I have mentioned more than once my immense fondness and love for the YouTube series The Lizzie Bennet Diaries. I read the companion book about Lizzie, and the sequel of sorts, about Lydia. I was of the opinion that Pride and Prejudice had been modernised pretty successfully already. But as we have seen in the last few years with the many different iterations of Sherlock Holmes, in films, books and TV, a really good thing can inspire a lot of different interpretations.
Eligible is part of The Austen Project, which about 200 years after her death, pairs six contemporary fiction authors with the works of beloved Jane Austen, asking them to re-imagine them in a modern setting. Joanna Trollope has done Sense and Sensibility, Val McDermid has done Northanger Abbey, Alexander McCall Smith has done Emma, and Curtis Sittenfeld is tasked with giving us a contemporary literary twist on Jane and Lizzie (or Liz, as she’s mostly referred to here), Bingley and Darcy. Set in Cincinnati, it has Jane being a yoga instructor trying to get pregnant with IVF, as she has yet to find a man she really likes; Elizabeth is a successful magazine columnist, conducting an affair with the married Jasper Wick; Mary is the eternal student, generally completely uninterested in any of her sisters’ concerns; while Kitty and Lydia are cross-fit and paleo diet fanatics. Chip Bingley is a handsome ER doctor who recently participated in the popular reality show Eligible (think The Bachelor, you’re clearly meant to), his ambitious sister Caroline is his manager and Fitzwilliam Darcy is his arrogant neurosurgeon friend, who can’t seem to play well with others in a social setting.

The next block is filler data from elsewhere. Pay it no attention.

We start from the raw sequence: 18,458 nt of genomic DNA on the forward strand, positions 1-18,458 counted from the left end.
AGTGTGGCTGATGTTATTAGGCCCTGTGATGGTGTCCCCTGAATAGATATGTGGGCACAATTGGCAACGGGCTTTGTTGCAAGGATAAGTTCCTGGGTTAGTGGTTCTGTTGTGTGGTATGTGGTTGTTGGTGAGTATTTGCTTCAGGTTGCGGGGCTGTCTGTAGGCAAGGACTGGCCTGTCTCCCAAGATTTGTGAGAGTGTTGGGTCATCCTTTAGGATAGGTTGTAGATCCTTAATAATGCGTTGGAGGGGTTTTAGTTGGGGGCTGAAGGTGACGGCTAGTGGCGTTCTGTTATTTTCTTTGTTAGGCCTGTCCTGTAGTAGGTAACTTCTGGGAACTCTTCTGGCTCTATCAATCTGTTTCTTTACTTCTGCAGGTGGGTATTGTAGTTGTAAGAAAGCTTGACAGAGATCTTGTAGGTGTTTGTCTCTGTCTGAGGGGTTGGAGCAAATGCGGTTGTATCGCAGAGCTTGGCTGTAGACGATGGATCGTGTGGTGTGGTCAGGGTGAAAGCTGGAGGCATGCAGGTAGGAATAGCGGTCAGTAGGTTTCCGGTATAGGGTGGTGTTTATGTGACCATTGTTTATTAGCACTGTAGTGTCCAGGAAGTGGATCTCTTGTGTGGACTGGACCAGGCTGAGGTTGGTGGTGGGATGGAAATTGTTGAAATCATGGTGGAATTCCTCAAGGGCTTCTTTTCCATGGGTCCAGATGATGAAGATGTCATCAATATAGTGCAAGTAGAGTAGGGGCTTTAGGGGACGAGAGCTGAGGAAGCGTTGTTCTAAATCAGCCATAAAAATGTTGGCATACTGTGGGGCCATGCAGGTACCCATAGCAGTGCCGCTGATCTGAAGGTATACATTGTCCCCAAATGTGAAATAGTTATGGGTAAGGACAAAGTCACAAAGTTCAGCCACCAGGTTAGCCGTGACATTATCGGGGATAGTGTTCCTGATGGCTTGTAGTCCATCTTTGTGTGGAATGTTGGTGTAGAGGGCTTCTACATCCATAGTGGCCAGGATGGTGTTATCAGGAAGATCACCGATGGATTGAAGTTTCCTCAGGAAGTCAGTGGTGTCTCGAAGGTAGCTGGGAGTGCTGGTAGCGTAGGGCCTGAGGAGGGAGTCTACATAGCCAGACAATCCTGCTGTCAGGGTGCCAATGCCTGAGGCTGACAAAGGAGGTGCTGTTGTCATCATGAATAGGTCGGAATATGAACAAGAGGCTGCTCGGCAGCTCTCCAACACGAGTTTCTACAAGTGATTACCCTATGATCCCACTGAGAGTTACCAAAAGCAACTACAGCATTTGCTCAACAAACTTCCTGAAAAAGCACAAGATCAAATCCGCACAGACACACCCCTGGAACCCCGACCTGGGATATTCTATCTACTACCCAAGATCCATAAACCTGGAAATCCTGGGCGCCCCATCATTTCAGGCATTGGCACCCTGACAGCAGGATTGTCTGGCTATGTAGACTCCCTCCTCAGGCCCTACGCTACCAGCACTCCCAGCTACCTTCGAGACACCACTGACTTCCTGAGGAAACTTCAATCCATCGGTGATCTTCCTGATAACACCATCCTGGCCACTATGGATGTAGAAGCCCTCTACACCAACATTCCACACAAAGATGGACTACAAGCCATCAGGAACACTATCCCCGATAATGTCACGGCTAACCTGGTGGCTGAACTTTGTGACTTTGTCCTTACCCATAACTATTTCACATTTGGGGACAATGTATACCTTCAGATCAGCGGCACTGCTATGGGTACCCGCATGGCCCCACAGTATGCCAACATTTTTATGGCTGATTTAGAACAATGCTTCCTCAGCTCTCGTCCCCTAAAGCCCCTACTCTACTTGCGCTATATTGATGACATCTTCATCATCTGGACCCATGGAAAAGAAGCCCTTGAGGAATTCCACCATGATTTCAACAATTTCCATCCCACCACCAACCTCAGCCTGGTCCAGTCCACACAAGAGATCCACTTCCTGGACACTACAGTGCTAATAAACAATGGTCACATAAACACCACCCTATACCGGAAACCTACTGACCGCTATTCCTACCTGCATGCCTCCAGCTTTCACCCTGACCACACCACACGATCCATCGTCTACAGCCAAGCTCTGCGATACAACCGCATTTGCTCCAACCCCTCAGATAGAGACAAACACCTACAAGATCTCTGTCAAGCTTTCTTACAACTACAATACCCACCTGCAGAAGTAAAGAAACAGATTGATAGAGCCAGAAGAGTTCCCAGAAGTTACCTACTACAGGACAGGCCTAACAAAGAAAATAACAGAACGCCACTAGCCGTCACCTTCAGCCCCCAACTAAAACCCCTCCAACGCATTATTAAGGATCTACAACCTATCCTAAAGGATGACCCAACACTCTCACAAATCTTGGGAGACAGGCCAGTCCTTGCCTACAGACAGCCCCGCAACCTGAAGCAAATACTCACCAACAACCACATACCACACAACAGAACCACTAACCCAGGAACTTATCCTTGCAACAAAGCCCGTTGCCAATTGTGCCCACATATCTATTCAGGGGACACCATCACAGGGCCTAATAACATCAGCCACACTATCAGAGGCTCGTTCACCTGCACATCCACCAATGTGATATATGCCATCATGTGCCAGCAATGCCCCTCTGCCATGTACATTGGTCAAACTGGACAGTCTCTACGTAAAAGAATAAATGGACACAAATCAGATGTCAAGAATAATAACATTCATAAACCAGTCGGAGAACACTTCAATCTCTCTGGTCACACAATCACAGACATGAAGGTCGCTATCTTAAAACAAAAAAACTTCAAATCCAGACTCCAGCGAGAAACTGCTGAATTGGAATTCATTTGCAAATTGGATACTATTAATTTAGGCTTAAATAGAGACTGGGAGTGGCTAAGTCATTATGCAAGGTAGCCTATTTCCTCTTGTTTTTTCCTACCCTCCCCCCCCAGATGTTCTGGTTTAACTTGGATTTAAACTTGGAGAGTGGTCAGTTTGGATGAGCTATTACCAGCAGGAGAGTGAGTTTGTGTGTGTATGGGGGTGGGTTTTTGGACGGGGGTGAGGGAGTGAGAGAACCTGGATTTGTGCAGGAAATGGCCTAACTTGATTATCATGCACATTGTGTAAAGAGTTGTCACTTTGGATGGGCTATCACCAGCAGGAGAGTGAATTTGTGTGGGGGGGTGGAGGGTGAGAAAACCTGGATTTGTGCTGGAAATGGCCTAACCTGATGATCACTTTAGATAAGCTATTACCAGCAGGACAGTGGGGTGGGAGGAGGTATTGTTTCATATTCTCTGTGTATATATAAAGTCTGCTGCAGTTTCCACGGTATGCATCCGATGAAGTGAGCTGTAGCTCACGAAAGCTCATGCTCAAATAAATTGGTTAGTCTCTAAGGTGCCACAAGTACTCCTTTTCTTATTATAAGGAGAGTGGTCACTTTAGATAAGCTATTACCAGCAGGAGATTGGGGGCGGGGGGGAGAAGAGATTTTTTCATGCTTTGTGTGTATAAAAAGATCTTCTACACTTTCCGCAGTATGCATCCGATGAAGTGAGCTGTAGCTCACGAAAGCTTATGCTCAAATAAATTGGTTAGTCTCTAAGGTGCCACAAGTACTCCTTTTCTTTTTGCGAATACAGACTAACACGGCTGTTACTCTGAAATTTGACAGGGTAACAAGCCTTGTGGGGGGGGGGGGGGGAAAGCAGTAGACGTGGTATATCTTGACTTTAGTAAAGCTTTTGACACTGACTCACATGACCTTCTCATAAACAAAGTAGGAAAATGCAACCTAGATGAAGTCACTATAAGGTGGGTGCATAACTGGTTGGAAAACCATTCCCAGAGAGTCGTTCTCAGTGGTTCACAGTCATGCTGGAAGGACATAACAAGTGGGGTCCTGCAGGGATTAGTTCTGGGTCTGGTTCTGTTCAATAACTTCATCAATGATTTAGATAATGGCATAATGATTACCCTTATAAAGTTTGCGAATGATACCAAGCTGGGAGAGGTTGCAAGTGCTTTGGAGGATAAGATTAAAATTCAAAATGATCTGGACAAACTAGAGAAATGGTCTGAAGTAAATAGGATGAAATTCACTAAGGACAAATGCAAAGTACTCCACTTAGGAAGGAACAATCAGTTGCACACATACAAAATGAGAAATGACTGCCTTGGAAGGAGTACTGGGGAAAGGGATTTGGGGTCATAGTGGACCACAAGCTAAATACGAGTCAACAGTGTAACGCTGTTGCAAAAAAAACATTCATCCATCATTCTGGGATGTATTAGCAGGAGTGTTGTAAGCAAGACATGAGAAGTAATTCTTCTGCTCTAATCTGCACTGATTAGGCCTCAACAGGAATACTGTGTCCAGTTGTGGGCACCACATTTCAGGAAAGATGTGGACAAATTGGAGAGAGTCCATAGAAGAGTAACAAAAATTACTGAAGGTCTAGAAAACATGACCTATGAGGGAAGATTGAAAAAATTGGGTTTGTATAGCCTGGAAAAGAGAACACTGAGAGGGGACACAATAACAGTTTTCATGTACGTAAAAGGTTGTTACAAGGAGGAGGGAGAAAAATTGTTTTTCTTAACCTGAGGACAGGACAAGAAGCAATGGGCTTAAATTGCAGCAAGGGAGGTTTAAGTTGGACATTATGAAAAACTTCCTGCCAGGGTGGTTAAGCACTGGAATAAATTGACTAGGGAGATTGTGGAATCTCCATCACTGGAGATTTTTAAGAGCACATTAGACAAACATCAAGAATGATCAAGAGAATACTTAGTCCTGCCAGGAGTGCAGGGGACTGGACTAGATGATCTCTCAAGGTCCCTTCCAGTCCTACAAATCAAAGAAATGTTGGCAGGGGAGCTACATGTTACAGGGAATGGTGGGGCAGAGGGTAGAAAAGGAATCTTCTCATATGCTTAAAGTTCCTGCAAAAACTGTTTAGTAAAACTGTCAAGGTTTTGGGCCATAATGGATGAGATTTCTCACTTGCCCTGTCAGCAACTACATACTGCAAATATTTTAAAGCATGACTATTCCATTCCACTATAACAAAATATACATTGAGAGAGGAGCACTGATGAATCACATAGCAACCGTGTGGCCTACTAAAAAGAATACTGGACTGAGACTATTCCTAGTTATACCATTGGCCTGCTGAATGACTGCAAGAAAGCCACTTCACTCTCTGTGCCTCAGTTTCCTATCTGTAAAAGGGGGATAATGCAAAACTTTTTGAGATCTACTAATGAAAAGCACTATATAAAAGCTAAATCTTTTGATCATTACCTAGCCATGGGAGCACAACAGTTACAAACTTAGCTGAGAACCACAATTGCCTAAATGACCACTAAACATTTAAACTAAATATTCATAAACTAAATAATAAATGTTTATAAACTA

The two eldest Bennet women (Jane is about to turn forty) move back home after their father has an accident and breaks his arm badly. It’s clear that Mr. Bennet has badly mismanaged the family’s finances, not helped by his oblivious wife, who relieves stress by shopping online and hoarding. Mrs. Bennet desperately wants one of her daughters to hit it off with Chip Bingley, and is delighted when he and Jane seem instantly smitten with one another. Liz, meanwhile, tries to get her father to understand that their huge childhood home needs to be cleaned, fixed up and put on the market. The three younger sisters need to leave the nest and fend for themselves, while the Bennet parents move into a more affordable apartment. Because Chip and Jane start dating, Liz frequently runs into Darcy, slowly beginning to wonder if their constant sniping is a sign of something else.
I’m not going to lie, I preferred The Lizzie Bennet Diaries to this, and just thought it was a lot more fun. Full review here.